(Page 2 of 2)
THE RETURNS ON INVESTMENT in the Chilean system have been phenomenal so far, averaging 10 percent annually. Rather than focus on this, the reporter found Dagoberto Saez, a cherry-picked sob story who is retiring after 24 years in the new system with a monthly pension of $315 per month. Rohter reported that Saez’s colleagues, who remained in the old system, get over twice what Saez receives.
Though Rother picked Mr. Saez as an example of all that is wrong with the Chilean system, he should have thought about his choice more carefully. Having contributed for 24 years, Saez now receives one-third of his pre-retirement income from his personal account.
That is a replacement rate of 33 percent of Saez’s last wage, not his average career wage, to which benefits in the U.S. system are tied. Had he been able to contribute to a personal account over his entire working career, he very likely would have far surpassed his colleagues who remained in the old system. It’s worth noting that the large pensions his colleagues are on an unsustainable track — thatâ€™s why Chile switched to the personal accounts system in the first place.
Rohter’s reportage does raise legitimate concerns about the Chilean economy. But those issues were both exaggerated and unfairly laid at the feet of the nation’s system of personal accounts.
To start, the “billions” of dollars that Rohter said had been paid out by the government to fund retirements were billions of Chilean dollars, not U.S. greenbacks. According to Estelle James, former lead economist of the world bank, the annual cost should be stated in millions of dollars for American readers.
These debts should not be charged against the personal accounts system. The payouts from the government to old folks who didn’t take advantage of the personal accounts are, in fact, a direct subsidy from taxpayers. As the results become more fully known, it is very likely that the personal accounts will make this problem less severe, by reducing overall welfare spending as Chileans are allowed to build inheritable wealth that they can pass on to their families.
Those who have remained in the old system have indeed extracted $60 billion Chilean dollars from public coffers since 1981. But as they pass on and are replaced by a new generation of workers who have opted for their own personal accounts, the public subsidy should fall sharply.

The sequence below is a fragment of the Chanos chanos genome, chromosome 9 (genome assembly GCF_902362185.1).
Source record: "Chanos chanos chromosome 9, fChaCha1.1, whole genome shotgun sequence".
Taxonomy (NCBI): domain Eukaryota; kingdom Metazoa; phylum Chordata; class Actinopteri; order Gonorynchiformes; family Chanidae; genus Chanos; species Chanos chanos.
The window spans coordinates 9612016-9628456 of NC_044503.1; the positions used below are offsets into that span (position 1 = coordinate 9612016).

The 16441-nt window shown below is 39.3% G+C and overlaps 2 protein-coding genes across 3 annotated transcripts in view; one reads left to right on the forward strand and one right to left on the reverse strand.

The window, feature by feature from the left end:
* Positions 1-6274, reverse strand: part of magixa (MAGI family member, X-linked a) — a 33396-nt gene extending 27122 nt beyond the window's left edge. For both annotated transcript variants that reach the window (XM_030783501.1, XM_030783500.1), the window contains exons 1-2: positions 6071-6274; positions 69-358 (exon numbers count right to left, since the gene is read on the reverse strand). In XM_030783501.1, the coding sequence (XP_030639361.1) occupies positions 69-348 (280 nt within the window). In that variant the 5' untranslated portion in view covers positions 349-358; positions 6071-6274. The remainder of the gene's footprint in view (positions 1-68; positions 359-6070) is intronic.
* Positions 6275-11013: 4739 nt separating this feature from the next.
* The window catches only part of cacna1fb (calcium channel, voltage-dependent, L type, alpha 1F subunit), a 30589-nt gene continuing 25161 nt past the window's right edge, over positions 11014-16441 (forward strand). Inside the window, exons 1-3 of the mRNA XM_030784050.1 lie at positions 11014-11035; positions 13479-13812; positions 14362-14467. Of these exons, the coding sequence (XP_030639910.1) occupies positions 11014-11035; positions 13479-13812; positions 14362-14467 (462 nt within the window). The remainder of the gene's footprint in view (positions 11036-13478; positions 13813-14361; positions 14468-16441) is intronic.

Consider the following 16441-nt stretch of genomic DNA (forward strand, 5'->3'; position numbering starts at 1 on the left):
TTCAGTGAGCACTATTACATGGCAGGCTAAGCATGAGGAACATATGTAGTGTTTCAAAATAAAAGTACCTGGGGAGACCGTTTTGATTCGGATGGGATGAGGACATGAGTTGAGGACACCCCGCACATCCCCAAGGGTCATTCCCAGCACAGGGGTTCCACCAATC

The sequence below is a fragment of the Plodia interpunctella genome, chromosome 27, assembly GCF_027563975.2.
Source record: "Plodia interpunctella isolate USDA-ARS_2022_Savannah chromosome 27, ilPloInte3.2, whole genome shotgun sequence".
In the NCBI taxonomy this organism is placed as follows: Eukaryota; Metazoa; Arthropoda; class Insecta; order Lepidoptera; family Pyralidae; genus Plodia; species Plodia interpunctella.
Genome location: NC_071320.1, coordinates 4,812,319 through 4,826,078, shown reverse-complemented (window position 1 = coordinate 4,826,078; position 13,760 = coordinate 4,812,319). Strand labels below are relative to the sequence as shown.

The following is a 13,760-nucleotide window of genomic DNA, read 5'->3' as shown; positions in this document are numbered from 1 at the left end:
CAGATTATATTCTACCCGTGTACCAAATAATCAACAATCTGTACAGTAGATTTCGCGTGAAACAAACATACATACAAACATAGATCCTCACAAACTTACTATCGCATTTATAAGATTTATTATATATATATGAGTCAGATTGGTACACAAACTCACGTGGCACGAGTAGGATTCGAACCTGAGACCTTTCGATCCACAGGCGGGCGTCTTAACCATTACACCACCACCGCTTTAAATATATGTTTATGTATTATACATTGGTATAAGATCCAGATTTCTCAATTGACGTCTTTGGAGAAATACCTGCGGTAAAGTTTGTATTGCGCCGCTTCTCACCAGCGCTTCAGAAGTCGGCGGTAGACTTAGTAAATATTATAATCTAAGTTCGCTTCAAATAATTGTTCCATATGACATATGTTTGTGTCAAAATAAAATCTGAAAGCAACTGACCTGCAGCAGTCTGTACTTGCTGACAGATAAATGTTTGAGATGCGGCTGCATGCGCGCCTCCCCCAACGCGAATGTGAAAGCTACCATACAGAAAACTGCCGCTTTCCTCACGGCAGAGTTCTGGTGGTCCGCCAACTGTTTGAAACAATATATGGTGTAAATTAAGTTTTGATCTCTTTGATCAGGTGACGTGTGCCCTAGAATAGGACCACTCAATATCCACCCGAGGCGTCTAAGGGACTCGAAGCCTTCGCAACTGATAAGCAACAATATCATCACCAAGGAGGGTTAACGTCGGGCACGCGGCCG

It’s hard to see why anyone would call Chile’s personal accounts system a failure. Removing barriers to legal employment and fostering a competitive environment among personal accounts managers could certainly help the system operate more effectively, but they are not problems with the system itself.
With rates of return that are more than double what was originally projected and Chile’s economy booming, it’s a shame that the United States didn’t follow suit when it reformed Social Security in 1983.
A man of faith in a godless age is hitting Americans where it hurts.
Mr. and Mrs. American Spectator Reader, let P.J. O’Rourke talk sense to your kids.
In Britain, defending your property can get you life.
The debacle of this president’s administration is both a cause and a symptom of the decline of American values. Unless Congress impeaches him, that decline will go on unchecked. An eminent jurist surveys the damage and assesses the chances for the recovery of our culture.
It won’t take long for conservatives to scratch this presidential wannabe off their 2008 scorecard.
The American Christmas, like the songs that celebrate it, makes room for everybody under the rainbow. Is that why so many people seem to be hostile to it?
Was the President done in by the economy, or by the politics of the economy?
H/T to National Review Online